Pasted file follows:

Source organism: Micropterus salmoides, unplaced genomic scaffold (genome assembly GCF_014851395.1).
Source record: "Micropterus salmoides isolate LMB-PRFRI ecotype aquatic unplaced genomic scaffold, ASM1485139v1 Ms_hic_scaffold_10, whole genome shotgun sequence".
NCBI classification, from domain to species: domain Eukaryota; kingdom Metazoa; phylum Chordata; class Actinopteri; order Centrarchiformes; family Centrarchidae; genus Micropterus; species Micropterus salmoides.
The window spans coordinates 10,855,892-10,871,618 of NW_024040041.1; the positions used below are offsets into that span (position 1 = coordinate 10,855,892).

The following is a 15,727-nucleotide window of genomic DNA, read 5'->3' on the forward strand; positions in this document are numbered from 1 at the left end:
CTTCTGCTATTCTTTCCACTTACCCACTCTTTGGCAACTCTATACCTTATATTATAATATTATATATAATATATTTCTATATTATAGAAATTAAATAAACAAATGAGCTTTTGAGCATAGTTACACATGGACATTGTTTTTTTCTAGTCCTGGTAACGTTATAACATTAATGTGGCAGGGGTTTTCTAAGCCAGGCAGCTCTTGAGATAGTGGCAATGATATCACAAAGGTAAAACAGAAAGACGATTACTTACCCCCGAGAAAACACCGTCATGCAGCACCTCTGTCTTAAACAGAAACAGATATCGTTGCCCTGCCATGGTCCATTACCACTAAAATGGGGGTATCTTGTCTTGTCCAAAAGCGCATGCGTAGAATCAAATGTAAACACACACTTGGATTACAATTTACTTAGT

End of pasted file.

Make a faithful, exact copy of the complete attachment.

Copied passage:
Source organism: Micropterus salmoides, unplaced genomic scaffold (genome assembly GCF_014851395.1).
Source record: "Micropterus salmoides isolate LMB-PRFRI ecotype aquatic unplaced genomic scaffold, ASM1485139v1 Ms_hic_scaffold_10, whole genome shotgun sequence".
NCBI classification, from domain to species: domain Eukaryota; kingdom Metazoa; phylum Chordata; class Actinopteri; order Centrarchiformes; family Centrarchidae; genus Micropterus; species Micropterus salmoides.
The window spans coordinates 10,855,892-10,871,618 of NW_024040041.1; the positions used below are offsets into that span (position 1 = coordinate 10,855,892).

The following is a 15,727-nucleotide window of genomic DNA, read 5'->3' on the forward strand; positions in this document are numbered from 1 at the left end:
CTTCTGCTATTCTTTCCACTTACCCACTCTTTGGCAACTCTATACCTTATATTATAATATTATATATAATATATTTCTATATTATAGAAATTAAATAAACAAATGAGCTTTTGAGCATAGTTACACATGGACATTGTTTTTTTCTAGTCCTGGTAACGTTATAACATTAATGTGGCAGGGGTTTTCTAAGCCAGGCAGCTCTTGAGATAGTGGCAATGATATCACAAAGGTAAAACAGAAAGACGATTACTTACCCCCGAGAAAACACCGTCATGCAGCACCTCTGTCTTAAACAGAAACAGATATCGTTGCCCTGCCATGGTCCATTACCACTAAAATGGGGGTATCTTGTCTTGTCCAAAAGCGCATGCGTAGAATCAAATGTAAACACACACTTGGATTACAATTTACTTAGT